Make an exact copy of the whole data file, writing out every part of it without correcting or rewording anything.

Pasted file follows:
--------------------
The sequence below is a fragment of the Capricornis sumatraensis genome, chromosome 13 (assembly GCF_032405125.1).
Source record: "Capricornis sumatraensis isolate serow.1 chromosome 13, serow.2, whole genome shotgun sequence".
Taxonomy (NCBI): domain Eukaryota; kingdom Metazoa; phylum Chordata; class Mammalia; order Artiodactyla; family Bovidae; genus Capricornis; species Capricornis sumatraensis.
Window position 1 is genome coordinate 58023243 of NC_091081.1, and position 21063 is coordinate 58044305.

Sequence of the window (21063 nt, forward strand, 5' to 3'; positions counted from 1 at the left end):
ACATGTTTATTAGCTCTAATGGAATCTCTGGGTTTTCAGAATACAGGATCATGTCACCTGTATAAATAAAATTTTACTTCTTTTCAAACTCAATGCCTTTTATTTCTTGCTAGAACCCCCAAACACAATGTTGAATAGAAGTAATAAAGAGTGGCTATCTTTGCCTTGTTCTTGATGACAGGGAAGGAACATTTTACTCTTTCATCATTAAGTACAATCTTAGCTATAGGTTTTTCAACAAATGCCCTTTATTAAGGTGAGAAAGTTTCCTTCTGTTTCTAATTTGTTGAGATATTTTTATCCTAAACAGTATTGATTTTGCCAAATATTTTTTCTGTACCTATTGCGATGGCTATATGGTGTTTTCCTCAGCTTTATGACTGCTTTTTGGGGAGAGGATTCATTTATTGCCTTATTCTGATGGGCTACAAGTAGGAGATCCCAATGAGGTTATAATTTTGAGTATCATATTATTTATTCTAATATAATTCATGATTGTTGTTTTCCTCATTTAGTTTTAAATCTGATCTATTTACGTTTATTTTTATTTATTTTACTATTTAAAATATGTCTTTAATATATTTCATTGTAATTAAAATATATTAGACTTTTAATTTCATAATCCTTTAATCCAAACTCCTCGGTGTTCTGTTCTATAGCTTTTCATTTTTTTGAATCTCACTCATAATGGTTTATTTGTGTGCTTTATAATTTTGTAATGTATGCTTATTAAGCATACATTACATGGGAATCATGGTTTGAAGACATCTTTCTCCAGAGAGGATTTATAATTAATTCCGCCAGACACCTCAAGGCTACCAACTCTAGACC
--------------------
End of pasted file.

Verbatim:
The sequence below is a fragment of the Capricornis sumatraensis genome, chromosome 13 (assembly GCF_032405125.1).
Source record: "Capricornis sumatraensis isolate serow.1 chromosome 13, serow.2, whole genome shotgun sequence".
Taxonomy (NCBI): domain Eukaryota; kingdom Metazoa; phylum Chordata; class Mammalia; order Artiodactyla; family Bovidae; genus Capricornis; species Capricornis sumatraensis.
Window position 1 is genome coordinate 58023243 of NC_091081.1, and position 21063 is coordinate 58044305.

Sequence of the window (21063 nt, forward strand, 5' to 3'; positions counted from 1 at the left end):
ACATGTTTATTAGCTCTAATGGAATCTCTGGGTTTTCAGAATACAGGATCATGTCACCTGTATAAATAAAATTTTACTTCTTTTCAAACTCAATGCCTTTTATTTCTTGCTAGAACCCCCAAACACAATGTTGAATAGAAGTAATAAAGAGTGGCTATCTTTGCCTTGTTCTTGATGACAGGGAAGGAACATTTTACTCTTTCATCATTAAGTACAATCTTAGCTATAGGTTTTTCAACAAATGCCCTTTATTAAGGTGAGAAAGTTTCCTTCTGTTTCTAATTTGTTGAGATATTTTTATCCTAAACAGTATTGATTTTGCCAAATATTTTTTCTGTACCTATTGCGATGGCTATATGGTGTTTTCCTCAGCTTTATGACTGCTTTTTGGGGAGAGGATTCATTTATTGCCTTATTCTGATGGGCTACAAGTAGGAGATCCCAATGAGGTTATAATTTTGAGTATCATATTATTTATTCTAATATAATTCATGATTGTTGTTTTCCTCATTTAGTTTTAAATCTGATCTATTTACGTTTATTTTTATTTATTTTACTATTTAAAATATGTCTTTAATATATTTCATTGTAATTAAAATATATTAGACTTTTAATTTCATAATCCTTTAATCCAAACTCCTCGGTGTTCTGTTCTATAGCTTTTCATTTTTTTGAATCTCACTCATAATGGTTTATTTGTGTGCTTTATAATTTTGTAATGTATGCTTATTAAGCATACATTACATGGGAATCATGGTTTGAAGACATCTTTCTCCAGAGAGGATTTATAATTAATTCCGCCAGACACCTCAAGGCTACCAACTCTAGACC